Fisher Stands by the HSUS Compromise

Buckeye Farm Beat

Ohio Farm Bureau executive is taking heat, but says it will be seen as a good agreement in 20 years.

Published on: July 13, 2010

Jack Fisher, executive director of the Ohio Farm Bureau Federation, made himself available for an in depth interview this week following his participation in the crafting of a compromise agreement with the Humane Society of the United States on the issue of farm animal care in Ohio. Fisher has been taking shots from his membership since he joined Wayne Pacelle, president of the HSUS, and Gov. Ted Strickland to announce the agreement two weeks ago.

“It has probably been one of the more interesting parts of my career,” he said with laugh. “I should have known this, but we fuss about how passionate and committed the animal rights people are and how it’s all emotionally driven, and they don’t listen to any of the facts. Well I’m finding out they don’t hold a candle to farmers. Come to find out we have a lot of passion and emotion and commitment ourselves. And that’s all right. I knew that.

 “For several months I have been pounding on our representatives and politicians about how they don’t listen and talk these things out and come to find out we are not so different ourselves. But fact is we are Americans and we have a lot of freedoms. And that’s good.”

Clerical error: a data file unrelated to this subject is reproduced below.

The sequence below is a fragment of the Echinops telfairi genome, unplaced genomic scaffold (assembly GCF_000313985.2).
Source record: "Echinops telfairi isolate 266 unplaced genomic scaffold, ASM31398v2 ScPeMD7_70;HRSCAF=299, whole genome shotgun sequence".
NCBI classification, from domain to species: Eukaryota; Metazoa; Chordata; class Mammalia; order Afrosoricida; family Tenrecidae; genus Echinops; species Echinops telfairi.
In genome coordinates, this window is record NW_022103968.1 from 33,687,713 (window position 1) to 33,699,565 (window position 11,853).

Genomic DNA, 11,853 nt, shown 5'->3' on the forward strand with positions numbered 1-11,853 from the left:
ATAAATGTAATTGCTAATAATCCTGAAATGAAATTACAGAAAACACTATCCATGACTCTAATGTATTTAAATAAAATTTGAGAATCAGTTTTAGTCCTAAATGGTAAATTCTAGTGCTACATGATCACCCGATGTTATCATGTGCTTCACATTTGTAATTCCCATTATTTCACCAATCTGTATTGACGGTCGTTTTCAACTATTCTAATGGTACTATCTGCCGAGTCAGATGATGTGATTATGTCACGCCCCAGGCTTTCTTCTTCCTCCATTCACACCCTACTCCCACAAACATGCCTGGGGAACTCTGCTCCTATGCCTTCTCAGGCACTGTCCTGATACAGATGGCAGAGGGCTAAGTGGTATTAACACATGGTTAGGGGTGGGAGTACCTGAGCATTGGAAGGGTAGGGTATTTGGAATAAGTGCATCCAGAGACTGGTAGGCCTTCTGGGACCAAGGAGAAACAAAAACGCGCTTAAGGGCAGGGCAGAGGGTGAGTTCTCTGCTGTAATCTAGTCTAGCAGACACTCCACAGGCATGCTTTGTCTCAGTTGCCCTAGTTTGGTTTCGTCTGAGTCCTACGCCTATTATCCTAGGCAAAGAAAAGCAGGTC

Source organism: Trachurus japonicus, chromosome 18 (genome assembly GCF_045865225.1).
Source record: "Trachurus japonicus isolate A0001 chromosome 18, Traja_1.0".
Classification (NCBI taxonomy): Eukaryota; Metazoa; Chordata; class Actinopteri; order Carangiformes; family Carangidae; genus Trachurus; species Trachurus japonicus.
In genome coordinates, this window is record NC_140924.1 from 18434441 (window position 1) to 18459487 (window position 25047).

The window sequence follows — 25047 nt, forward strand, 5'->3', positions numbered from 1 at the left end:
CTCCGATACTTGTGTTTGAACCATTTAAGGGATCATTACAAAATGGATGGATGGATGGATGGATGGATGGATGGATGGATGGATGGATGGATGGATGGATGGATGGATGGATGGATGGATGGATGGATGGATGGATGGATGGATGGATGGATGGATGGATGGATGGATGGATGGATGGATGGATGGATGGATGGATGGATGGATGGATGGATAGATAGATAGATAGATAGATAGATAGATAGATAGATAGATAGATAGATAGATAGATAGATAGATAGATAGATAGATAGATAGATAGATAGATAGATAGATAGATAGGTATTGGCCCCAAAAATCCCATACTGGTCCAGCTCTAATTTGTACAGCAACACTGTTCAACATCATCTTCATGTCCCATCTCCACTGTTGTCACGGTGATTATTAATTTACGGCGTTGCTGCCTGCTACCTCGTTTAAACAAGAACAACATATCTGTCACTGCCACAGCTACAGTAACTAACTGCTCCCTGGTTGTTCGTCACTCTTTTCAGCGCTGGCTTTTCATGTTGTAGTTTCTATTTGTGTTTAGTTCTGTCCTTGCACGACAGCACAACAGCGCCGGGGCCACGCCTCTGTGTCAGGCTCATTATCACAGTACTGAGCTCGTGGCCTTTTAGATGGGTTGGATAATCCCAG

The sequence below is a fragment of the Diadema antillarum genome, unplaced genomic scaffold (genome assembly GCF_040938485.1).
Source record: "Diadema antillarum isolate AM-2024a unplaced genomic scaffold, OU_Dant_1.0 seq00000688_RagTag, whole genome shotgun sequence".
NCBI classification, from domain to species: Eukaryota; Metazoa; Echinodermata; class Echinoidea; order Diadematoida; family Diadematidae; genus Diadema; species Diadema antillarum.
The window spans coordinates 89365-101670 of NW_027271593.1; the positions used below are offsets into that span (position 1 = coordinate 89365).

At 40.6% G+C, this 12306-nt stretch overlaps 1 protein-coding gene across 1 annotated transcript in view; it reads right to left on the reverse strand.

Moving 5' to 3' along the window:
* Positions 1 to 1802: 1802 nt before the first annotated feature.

Fisher maintains he would not change the way things worked out. “If I had to do over next week I would probably do it again. You learn everyday of your life about continuing education. But in terms of trying to get where we are at, I think 20 years from now when have enough facts to determine whether this a good agreement of or a bad agreement, I like the odds that this is going to be a good agreement.”

Still the Farm Bureau faithful have been calling and emailing their disagreement with the pact. “We are trying to work through these things,” Fishers says. "We are a painfully democratic organization. That’s how we do business and it took the board hours of discussion to reach a decision.”

Is he worried about losing his job?

“I think I am fine, but if not that’s the way it is. I had the job to exercise leadership I thought was best with the information I had. And I did.”  

 You can read the complete interview in the August issue of Ohio Farmer.